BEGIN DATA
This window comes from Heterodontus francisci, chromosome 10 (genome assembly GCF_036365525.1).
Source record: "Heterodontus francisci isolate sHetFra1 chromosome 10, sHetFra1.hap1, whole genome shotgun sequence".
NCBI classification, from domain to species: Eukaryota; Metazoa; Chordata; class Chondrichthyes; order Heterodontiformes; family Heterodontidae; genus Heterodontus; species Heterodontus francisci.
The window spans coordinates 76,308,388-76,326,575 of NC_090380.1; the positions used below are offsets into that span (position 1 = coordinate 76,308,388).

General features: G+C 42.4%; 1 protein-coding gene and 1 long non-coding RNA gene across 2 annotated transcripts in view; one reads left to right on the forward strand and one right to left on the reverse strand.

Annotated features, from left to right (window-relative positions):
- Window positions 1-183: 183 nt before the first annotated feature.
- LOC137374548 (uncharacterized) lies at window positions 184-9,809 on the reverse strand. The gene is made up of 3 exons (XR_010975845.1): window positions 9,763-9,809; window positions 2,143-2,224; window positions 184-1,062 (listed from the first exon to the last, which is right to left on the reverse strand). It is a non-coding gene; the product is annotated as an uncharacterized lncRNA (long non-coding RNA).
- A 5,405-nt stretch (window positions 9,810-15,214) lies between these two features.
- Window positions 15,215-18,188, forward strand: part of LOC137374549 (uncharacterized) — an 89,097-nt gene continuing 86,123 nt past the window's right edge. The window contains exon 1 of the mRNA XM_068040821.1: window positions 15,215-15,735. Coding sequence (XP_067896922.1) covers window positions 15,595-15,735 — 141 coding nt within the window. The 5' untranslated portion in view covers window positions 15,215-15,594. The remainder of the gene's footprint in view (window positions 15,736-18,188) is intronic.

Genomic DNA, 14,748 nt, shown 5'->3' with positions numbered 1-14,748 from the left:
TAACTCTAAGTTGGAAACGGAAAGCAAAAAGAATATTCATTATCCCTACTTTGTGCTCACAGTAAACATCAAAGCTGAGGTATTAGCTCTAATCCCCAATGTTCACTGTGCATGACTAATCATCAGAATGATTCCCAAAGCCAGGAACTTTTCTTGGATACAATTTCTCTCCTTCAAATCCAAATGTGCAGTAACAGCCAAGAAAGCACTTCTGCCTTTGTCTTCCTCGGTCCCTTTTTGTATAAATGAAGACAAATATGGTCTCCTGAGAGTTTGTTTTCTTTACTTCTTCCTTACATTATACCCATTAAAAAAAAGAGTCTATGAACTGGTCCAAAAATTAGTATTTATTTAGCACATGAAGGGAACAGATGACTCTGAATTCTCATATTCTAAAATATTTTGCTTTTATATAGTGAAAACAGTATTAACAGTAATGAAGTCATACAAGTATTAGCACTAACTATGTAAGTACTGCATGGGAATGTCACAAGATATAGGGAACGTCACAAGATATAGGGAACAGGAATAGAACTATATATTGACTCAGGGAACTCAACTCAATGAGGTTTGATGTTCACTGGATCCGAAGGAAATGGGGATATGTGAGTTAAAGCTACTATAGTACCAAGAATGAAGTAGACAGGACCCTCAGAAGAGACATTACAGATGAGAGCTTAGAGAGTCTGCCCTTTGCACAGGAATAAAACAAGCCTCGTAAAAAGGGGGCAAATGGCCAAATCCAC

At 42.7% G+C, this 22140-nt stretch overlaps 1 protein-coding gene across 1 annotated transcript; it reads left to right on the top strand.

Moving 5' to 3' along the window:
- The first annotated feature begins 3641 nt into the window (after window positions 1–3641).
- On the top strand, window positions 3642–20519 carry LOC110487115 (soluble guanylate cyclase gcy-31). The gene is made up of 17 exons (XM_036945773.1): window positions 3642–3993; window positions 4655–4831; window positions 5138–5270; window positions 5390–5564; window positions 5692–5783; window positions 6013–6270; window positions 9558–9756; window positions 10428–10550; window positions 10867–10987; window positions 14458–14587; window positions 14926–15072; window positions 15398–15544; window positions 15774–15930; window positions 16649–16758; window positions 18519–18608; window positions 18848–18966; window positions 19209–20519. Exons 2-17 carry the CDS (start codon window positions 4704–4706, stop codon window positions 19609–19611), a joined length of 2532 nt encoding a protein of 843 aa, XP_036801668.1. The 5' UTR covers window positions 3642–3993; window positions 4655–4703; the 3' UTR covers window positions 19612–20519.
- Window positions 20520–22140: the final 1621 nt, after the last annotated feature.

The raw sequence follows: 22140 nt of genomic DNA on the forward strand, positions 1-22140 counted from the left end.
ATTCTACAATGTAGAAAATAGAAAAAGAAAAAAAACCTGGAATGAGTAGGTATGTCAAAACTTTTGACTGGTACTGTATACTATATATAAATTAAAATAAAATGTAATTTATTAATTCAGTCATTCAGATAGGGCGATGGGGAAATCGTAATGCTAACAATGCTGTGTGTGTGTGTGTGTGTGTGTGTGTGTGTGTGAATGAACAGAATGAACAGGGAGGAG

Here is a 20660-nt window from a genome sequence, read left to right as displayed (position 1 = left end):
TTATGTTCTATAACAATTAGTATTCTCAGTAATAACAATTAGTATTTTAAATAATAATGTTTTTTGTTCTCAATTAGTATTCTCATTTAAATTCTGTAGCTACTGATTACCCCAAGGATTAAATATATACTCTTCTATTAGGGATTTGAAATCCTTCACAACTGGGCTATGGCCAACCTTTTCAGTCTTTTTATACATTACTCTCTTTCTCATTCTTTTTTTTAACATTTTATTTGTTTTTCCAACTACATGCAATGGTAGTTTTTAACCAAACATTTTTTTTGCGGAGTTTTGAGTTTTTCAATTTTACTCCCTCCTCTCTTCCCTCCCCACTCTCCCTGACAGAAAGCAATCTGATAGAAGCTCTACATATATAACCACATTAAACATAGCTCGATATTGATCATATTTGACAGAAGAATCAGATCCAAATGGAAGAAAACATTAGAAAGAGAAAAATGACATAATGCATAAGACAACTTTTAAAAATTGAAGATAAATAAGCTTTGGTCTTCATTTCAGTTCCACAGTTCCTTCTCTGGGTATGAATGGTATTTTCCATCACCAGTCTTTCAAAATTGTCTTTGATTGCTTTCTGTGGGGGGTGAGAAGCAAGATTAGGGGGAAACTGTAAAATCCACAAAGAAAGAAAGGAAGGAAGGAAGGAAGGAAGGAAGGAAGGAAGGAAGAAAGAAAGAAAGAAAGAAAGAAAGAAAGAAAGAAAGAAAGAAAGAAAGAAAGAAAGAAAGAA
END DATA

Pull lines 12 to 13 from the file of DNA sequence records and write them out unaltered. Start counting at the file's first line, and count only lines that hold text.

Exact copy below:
TAACTCTAAGTTGGAAACGGAAAGCAAAAAGAATATTCATTATCCCTACTTTGTGCTCACAGTAAACATCAAAGCTGAGGTATTAGCTCTAATCCCCAATGTTCACTGTGCATGACTAATCATCAGAATGATTCCCAAAGCCAGGAACTTTTCTTGGATACAATTTCTCTCCTTCAAATCCAAATGTGCAGTAACAGCCAAGAAAGCACTTCTGCCTTTGTCTTCCTCGGTCCCTTTTTGTATAAATGAAGACAAATATGGTCTCCTGAGAGTTTGTTTTCTTTACTTCTTCCTTACATTATACCCATTAAAAAAAAGAGTCTATGAACTGGTCCAAAAATTAGTATTTATTTAGCACATGAAGGGAACAGATGACTCTGAATTCTCATATTCTAAAATATTTTGCTTTTATATAGTGAAAACAGTATTAACAGTAATGAAGTCATACAAGTATTAGCACTAACTATGTAAGTACTGCATGGGAATGTCACAAGATATAGGGAACGTCACAAGATATAGGGAACAGGAATAGAACTATATATTGACTCAGGGAACTCAACTCAATGAGGTTTGATGTTCACTGGATCCGAAGGAAATGGGGATATGTGAGTTAAAGCTACTATAGTACCAAGAATGAAGTAGACAGGACCCTCAGAAGAGACATTACAGATGAGAGCTTAGAGAGTCTGCCCTTTGCACAGGAATAAAACAAGCCTCGTAAAAAGGGGGCAAATGGCCAAATCCAC

At 42.7% G+C, this 22140-nt stretch overlaps 1 protein-coding gene across 1 annotated transcript; it reads left to right on the top strand.